Two people lying in the grass together

What Makes a Healthy Relationship?

A healthy relationship leaves you feeling secure, comfortable to be yourself, and respected. A “not so healthy” relationship may cause you to feel insecure and anxious or detached. Relationships are never perfect, but there are some key components that help make a relationship healthy, as opposed to unhealthy.

#1. Communication. No surprises here – communication is a major key to a successful healthy relationship. Communication means both people in the relationship openly share who they are and what they need from the other person. Without communication, you are left guessing, or even worse, feeling alone and misunderstood. A lack of communication creates relationship insecurity and mistrust.

#2. Respect. Respect means to show regard for others feelings, wishes or rights. Respect includes being honest. An absence of respect in a relationship can affect self-esteem, security and safety. If respect is compromised, it can be difficult to communicate ones needs and wishes.

#3. Repair. It is normal and healthy to argue in relationships, but it is how you repair afterwards that really counts. For example, it is unhealthy in a relationship to withdraw after an argument. It is much healthier to ‘forgive and forget’. It also is healthy to apologise after an argument, and not leave the apologising up to the one person.

#4. Being positive. It is easy to get a bee in your bonnet in relationships. For example, you may feel irritated when your partner leaves dishes to wash, and find yourself focusing and stewing on it for hours. Then, if your partner forgets to take out the rubbish, you may get irritated again; only this time you start to think your partner is ‘lazy’. From here on, you notice all the “so called” lazy things about your partner. This creates a negative spiral, where you fail to notice your partners’ positive qualities. Therefore, it is important in relationships to guide your attention away from your partners’ negative characteristics and focus on your partners’ positives, as no one is perfect.

#5. Arguing, not fighting. Arguing is a back and forth disagreement, where each person listens and expresses their view. It is ok in a relationship to argue and not come to a resolution. Arguing in a relationship is healthy. Fighting on the other hand involves raised voices, name-calling and other combative forms of communication, like blaming and slamming doors. Fighting in a relationship is unhealthy.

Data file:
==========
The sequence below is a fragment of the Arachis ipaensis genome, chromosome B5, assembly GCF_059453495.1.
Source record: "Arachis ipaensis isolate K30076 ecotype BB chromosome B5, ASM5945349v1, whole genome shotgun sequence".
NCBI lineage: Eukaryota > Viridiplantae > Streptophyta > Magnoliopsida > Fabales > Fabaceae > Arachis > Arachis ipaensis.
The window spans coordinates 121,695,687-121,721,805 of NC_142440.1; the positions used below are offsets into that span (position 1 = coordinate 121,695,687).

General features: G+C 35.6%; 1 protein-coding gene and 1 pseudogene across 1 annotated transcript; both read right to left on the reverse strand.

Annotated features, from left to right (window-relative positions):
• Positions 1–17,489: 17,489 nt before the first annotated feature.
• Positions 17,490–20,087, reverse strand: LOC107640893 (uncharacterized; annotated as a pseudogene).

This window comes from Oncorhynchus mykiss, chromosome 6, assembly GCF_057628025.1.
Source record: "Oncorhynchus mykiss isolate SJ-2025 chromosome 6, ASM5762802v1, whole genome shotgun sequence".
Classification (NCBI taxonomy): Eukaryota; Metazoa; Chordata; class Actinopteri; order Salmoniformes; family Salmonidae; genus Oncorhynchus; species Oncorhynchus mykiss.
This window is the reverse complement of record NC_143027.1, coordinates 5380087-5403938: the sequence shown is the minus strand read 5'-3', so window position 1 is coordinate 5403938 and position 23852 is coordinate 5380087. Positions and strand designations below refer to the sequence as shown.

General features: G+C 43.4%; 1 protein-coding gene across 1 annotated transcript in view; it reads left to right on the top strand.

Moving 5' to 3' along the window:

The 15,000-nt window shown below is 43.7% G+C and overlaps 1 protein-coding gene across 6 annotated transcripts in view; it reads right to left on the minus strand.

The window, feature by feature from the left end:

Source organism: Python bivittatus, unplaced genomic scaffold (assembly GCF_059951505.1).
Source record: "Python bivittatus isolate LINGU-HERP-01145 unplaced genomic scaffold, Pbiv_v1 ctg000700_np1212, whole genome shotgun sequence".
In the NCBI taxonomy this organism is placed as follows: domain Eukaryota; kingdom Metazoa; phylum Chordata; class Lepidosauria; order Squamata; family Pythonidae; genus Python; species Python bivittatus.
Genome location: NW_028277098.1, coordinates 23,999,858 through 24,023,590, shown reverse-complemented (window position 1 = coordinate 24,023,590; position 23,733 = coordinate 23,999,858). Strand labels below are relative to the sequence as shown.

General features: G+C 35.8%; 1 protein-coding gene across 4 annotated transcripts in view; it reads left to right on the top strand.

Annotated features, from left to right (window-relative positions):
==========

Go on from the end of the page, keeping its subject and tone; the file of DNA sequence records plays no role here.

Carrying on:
#6. Affection. Research has shown humans thrive on affection. Conversely, humans suffer if deprived of affection- studies show if a baby or child is deprived of affection their development is more likely to be stunted and immune system comprised. Showing affection in a relationship needs to be consistent. If you neglect affection it tends to be more effortful and less enjoyable.

#7. Fun. It’s easy to forget to have fun, especially in a long-term relationship or when our lives are busy. However, it is important in a relationship to laugh, be playful and enjoy things together.

#8. Independence. It is important in a relationship to spend time apart as much as it is important to spend time together. Sometimes it is easy to fall into the comfort of your relationship, but overtime this can affect your relationship quality. A healthy relationship is fuelled by some independence, which includes spending time with friends and enjoying interests.

So here you have it, the key components to a healthy relationship. Of course, there are lots of other qualities that add to relationship satisfaction – for example, paying your partner compliments and being encouraging. Working towards a secure relationship is also very important – perhaps read blog post How to Make My Relationship More Secure if you need help in this area.

Of course, sometimes you cannot tick all of the boxes. For example, if you are experiencing something stressful in your life, it can be challenging to have fun. And sometimes you and your partner will just ‘slip up’. However, if you are achieving the above relationship attributes overall, then your relationship is most probably a healthy relationship.

How can Peaceful Mind Psychology help?

We are warm and empathic psychologists based in Melbourne, who are experienced and trained in helping individuals improve their relationship through relationship counselling. If you would like some professional assistance contact us at Peaceful Mind Psychology.